Ontario principals do so much administrative work, such as managing the school building and staff, it is a “challenge” to find time to improve student learning, according to a report released Wednesday.
The findings are based on a survey of 1,244 principals from publicly-funded schools by research and advocacy group People for Education. Among the more “startling” figures, says executive director Annie Kidder, was when principals ranked the amount of time spent on various tasks, including managing facilities, staff and individual student issues.
Just 9 per cent of elementary principals, and 13 per cent of secondary principals, said the most time-consuming task was supporting professional learning and improving the instructional program. By comparison, 22 per cent of elementary principals said managing the facilities, and 27 per cent of high school principals said managing staff, took up most of their time, according to the report, now being reviewed by the Ministry of Education.
“One would hope that principals would say the task on which they spend the most time would be leading the instructional program, and it is not that,” Kidder told the Star. “When principals talk to us about the competing priorities, their concern is that the management tasks end up overtaking the learning tasks.”
She says principals are “hamstrung” by having to focus on managerial issues and not educational ones. One solution is adding more vice-principals — most high schools have them, but just 45 per cent of elementary schools do. The report, which expands upon survey results that were released in June, notes that vice-principals help out with managerial duties, allowing principals to spend more time on the instructional program and school improvement planning.
Also, 11 per cent of elementary principals, and 18 per cent of high school principals, said most of their time is spent addressing the needs of individual students, such as behavioural and mental health issues. They say there aren’t enough mental health resources in schools, such as social workers, psychologists and guidance counsellors.
“They’re sort of putting out fires in terms of individual student issues, rather than leading the instructional program,” says Kidder. “They need more staff support.”
That’s why the group is calling on the Ministry of Education to meet with principals’ councils to address these challenges and consider providing schools with more resources and administrative staff.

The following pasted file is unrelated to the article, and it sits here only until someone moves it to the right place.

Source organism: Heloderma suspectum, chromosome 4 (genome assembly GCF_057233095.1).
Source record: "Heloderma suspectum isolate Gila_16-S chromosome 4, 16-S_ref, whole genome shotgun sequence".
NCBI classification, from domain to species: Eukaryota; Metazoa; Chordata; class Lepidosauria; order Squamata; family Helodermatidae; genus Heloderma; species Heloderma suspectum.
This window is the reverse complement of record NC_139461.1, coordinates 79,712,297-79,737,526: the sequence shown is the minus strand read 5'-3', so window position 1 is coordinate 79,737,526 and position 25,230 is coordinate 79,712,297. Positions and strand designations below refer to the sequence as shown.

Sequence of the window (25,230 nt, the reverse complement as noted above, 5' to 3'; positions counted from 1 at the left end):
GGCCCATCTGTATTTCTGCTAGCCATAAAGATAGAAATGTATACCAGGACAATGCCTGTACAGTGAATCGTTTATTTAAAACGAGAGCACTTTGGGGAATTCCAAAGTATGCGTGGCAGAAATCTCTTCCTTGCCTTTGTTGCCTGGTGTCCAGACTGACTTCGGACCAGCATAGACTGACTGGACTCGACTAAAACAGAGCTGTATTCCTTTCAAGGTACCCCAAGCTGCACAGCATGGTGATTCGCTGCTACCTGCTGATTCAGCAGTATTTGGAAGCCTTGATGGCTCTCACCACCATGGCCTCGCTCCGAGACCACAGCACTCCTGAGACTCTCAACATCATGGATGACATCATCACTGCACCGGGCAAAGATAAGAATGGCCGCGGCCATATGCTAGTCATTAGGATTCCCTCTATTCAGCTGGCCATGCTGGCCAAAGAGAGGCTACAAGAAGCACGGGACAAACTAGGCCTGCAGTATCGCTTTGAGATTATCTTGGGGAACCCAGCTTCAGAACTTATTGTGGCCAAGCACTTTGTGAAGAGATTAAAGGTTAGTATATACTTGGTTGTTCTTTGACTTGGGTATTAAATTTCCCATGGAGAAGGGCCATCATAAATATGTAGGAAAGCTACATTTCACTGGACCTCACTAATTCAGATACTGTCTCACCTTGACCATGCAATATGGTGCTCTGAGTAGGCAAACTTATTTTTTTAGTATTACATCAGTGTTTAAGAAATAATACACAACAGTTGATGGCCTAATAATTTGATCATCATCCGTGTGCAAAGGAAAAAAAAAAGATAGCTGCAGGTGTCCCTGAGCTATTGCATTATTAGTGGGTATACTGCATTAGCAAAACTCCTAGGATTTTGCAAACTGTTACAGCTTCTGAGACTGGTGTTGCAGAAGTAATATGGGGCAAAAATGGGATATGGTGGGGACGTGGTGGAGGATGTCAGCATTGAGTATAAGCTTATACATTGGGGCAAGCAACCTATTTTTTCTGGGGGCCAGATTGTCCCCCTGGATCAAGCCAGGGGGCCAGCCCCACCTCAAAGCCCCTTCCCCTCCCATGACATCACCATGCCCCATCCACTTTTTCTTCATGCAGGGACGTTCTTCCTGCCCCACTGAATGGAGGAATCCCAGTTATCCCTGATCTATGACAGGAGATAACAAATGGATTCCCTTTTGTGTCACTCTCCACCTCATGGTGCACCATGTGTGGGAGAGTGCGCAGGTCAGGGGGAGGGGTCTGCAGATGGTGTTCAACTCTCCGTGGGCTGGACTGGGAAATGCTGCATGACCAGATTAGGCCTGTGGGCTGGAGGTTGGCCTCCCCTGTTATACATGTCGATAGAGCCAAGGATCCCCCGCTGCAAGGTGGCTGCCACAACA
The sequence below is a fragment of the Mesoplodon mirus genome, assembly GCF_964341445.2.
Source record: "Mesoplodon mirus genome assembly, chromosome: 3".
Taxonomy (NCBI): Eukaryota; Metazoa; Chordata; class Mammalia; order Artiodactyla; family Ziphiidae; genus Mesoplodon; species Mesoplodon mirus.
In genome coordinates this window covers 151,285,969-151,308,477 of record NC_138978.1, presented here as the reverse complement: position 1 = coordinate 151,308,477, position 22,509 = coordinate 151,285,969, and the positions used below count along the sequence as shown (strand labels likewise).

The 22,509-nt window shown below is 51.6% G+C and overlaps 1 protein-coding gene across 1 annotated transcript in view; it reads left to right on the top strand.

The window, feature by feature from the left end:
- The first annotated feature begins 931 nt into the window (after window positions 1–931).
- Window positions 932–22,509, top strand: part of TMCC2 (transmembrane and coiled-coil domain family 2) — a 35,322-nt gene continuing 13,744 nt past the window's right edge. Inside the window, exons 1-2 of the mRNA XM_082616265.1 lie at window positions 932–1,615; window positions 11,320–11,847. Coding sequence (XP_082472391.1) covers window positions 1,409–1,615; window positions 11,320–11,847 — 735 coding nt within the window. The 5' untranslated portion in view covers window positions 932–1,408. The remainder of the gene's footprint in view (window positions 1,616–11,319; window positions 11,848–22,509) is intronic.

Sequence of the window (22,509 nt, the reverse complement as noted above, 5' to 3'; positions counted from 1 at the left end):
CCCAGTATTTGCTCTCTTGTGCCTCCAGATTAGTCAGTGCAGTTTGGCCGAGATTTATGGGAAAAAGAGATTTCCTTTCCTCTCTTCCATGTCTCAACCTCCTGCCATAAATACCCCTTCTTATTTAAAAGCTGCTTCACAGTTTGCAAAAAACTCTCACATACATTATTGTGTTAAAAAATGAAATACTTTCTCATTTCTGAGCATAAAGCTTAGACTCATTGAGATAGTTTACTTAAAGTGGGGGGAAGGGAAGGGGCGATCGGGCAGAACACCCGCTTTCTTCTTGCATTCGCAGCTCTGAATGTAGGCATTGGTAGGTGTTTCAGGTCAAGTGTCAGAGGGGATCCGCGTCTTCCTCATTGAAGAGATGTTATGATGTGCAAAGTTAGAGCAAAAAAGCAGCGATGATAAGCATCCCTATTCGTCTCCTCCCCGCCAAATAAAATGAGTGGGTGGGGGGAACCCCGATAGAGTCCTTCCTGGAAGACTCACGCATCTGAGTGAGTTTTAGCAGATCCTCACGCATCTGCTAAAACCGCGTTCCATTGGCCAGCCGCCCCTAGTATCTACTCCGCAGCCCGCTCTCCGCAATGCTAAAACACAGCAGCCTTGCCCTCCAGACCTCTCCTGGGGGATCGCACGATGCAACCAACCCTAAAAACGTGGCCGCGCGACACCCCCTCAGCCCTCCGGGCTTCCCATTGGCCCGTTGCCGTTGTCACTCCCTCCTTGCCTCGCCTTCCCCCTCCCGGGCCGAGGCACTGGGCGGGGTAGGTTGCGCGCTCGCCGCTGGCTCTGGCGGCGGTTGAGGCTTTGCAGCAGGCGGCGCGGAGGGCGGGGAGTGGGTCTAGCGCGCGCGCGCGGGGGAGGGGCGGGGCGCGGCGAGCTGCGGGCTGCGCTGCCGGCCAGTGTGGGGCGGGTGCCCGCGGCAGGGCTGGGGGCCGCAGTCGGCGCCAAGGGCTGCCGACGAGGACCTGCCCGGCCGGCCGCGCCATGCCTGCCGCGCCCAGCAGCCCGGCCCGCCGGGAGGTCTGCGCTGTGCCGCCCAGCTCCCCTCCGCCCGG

“The ministry will continue to work with its partners to hear recommendations on how the province can support principals and vice-principals,” says ministry spokesperson Heather Irwin.
In March, the then-Liberal government in Ontario announced $181 million in funding, over four years, to hire more mental health workers in high schools, but it’s unclear if that money will be distributed by the current Progressive Conservatives.
“The government is currently reviewing all investments of mental health resources within schools with a view to building a more integrated and responsive system,” said Irwin. “The government understands the importance of student mental health and is continuing to work with school boards to grow the capacity of school administrators, educators, and school mental health professionals to recognize when students may be struggling and to intervene early.”
Larry O’Malley, president of the Ontario Principals’ Council, says hiring compliance officers to complete some administrative work, giving the custodian more responsibility for managing the building and training more adults to help supervise students, for instance during the lunch hour, would help free up some time.
“Principals are one of the key factors in student success, so they need to be able to do their leadership role, in terms of providing instructional leadership,” he says. “That’s what they need to be able to focus on.”
Jennifer Yust, president of the Catholic Principals’ Council of Ontario, says the report underscores the feedback they regularly receive.
“Evolving roles of principals and vice-principals have resulted in an alarming increase in workload,” she says. “Our school leaders, at both the elementary and secondary levels, are spending a disproportionate amount of time handling administrative tasks, rather than improving student learning.”
Isabel Teotonio is a Toronto-based reporter covering education. Follow her on Twitter: @Izzy74